The weather in Boston was fine that day, around 25 degrees Celsius, and not humid. After walking Boston Harbour, I walked back over the bridge and into the main city area, which didn’t take more than 20 minutes.
From there, I walked to Old State House, and paid the $5 entry fee. Old State House is a historic building which previously housed the seat of state government and operated as Boston’s City Hall. The building now operates as a history museum.
Following my visit to Old State House, I walked leisurely down the street, and stopped to admire Boston’s Old City Hall.
After stopping at Old City Hall, I walked past Granary Burying Ground, Boston’s third oldest cemetery, founded in 1660.
The environs of the burying ground were lush, green, and leafy, with tall trees that created lots of pockets of shade. As such, it had a calming effect on the walker, and made one forget that they were in a cemetery.
From Granary Burying Ground, I walked through Boston Common to Old South Church, which took me around 20 minutes. On the way there, I passed another historic church, Trinity Church.
Old South Church was very pretty to behold, with its dark wooden interior, and stained glass windows.
Following my visit to Old South Church, I crossed the street and walked over to Boston Public Library, established in 1848. Boston Public Library is the third largest library in the United States, following New York Public Library, and the Library of Congress.
The library’s architecture was beautiful, and impressive. I enjoyed exploring the large halls and rooms. There were a number of people studying, while tourists, like myself, gawked and took photos.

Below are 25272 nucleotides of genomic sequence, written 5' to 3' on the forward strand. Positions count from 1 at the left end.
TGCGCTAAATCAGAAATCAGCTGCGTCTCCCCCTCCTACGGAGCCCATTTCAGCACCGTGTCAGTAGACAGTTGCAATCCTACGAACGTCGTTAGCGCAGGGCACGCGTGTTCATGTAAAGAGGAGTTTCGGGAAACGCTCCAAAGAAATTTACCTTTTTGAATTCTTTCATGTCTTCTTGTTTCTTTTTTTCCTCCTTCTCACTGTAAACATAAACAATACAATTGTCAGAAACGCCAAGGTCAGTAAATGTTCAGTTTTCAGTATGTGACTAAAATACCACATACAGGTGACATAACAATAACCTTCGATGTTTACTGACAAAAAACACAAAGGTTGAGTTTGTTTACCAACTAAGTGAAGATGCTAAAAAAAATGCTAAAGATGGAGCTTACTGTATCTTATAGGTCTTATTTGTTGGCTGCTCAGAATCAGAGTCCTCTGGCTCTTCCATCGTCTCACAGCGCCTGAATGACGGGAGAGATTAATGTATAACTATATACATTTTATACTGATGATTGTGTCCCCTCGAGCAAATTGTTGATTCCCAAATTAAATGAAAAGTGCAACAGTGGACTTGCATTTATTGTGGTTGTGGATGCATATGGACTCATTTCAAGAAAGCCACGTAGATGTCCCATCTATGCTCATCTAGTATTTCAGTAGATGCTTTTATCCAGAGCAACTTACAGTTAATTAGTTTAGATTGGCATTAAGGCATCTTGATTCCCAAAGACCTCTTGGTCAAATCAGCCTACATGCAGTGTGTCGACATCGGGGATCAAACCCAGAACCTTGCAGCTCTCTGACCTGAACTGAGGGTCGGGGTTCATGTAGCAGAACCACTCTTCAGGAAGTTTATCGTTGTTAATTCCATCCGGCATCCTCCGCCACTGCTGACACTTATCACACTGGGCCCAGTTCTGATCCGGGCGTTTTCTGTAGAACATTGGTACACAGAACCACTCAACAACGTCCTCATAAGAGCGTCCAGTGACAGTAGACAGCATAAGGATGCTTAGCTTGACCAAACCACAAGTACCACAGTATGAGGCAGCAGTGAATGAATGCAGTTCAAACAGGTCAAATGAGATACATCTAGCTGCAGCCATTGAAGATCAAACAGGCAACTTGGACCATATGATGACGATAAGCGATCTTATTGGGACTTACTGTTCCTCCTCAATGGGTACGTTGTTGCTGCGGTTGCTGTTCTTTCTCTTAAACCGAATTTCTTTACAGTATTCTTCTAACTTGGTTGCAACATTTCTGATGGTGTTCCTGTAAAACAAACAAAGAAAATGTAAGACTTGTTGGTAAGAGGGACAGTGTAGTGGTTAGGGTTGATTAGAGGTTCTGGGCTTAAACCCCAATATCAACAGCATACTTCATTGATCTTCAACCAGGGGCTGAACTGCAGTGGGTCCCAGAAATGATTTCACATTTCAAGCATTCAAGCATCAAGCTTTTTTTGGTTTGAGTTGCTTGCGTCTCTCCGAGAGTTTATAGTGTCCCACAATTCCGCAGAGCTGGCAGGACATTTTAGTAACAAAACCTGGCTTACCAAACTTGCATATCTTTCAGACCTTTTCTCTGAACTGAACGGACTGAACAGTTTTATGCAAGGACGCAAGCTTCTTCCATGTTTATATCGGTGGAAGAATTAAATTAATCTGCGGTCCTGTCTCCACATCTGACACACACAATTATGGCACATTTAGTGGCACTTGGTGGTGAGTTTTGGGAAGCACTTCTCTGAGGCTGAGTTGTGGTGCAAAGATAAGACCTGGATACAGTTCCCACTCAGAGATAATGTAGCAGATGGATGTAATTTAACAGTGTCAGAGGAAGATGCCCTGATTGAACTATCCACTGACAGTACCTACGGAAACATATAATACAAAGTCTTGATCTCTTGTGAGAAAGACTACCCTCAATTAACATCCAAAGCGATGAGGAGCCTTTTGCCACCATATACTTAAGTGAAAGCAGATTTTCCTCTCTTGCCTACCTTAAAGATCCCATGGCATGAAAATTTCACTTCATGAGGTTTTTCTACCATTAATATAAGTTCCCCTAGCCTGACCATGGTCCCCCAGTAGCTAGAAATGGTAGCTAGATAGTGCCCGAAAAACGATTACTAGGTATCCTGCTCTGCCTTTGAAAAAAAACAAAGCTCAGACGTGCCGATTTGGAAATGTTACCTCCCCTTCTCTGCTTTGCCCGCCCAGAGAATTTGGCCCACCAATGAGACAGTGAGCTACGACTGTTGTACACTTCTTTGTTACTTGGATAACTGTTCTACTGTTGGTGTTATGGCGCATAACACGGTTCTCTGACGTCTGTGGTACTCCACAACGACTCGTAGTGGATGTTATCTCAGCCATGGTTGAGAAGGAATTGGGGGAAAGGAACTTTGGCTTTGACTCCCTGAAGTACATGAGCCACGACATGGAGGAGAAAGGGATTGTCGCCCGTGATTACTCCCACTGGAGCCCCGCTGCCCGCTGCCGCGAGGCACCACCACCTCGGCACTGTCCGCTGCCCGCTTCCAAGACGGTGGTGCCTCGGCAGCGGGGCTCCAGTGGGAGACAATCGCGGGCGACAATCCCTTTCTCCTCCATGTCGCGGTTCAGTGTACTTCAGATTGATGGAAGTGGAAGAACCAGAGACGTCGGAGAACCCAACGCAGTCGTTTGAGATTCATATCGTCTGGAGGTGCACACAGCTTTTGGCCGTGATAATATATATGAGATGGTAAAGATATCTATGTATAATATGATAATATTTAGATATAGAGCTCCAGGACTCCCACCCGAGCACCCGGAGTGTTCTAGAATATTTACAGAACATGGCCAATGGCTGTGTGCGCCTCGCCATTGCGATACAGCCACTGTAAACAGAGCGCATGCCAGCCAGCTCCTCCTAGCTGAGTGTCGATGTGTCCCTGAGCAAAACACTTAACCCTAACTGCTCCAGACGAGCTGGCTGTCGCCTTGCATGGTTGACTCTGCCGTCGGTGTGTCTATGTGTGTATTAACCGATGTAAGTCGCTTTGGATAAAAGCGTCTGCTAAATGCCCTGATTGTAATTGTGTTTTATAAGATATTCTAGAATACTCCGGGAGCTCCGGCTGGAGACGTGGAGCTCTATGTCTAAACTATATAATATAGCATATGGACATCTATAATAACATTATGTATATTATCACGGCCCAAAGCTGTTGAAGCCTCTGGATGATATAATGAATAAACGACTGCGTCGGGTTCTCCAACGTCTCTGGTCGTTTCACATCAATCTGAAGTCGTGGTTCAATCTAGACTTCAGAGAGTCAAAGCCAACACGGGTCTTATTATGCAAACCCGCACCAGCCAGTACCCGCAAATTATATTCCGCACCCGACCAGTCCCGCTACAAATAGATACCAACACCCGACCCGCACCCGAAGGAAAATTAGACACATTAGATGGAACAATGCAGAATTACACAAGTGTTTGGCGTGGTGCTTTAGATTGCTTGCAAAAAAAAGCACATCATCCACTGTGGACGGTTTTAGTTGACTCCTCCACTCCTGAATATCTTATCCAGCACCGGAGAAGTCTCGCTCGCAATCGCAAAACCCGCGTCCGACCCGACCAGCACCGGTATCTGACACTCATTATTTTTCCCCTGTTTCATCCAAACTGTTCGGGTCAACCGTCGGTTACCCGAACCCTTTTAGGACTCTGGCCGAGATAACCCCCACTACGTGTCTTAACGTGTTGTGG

After looking around Boston Library, it was nearly 12, and time to head to Boston South Station to catch the Amtrak train back to New York. Before going to the station, I stopped to get a quick lunch at James Hook and Co, an eatery serving lobster rolls and various seafood dishes.
After getting lunch, I went to the station and sampled some food items at a market just across from Boston South. When I got to the station, the train was already on the platform, but was somewhat delayed again, due to the same reason as the day prior.
All in all, I was content with my solo adventures in Boston for the day and prior afternoon. The city was small, but charming, and I had managed to tick off a majority of the major sights, in addition to enjoying good food.
After nearly three and a half months in New York, a fiasco occurred in my personal life, so ridiculous it could have formed the basis for a plot in a Woody Allen movie. And the worst thing was, both myself and all my friends had seen all the warning signs. I’d been heavily cautioned otherwise, but as I was wont to do, I threw caution to the wind, and did as I pleased. The sudden turn of events left me mortified and traumatized.
Consequently, I decided to pack up and leave New York briefly, and run away to San Francisco to be with my on again, off again San Francisco boyfriend, who was so willing to accept me despite my flaws, and the emotional roller-coaster we had been through in the past several months. I was down in the dumps, but I really had nobody to blame but myself for the way things had turned out, and I had been prepared to accept the consequences of my actions once I went down that path. However, I was grateful that the circumstances hadn’t been worse.
In hindsight, I thought I would use the move to challenge myself in different ways and grow as a person, but looking back on the past several months, I had really only used it so far to engage in hedonistic pursuits. And while it was fun for awhile, it wasn’t really challenging or fulfilling to live in that way.
It was with these reflections in mind that I packed up my belongings from my Brooklyn apartment, and said goodbye to the city that I’d had a tumultuous relationship with, for the past three and a half months.
The next day, I arrived in San Francisco thinking about how I’d left only 4 weeks earlier, and that I had left intending never to come back this year. Ironically, I was now back to live, temporarily.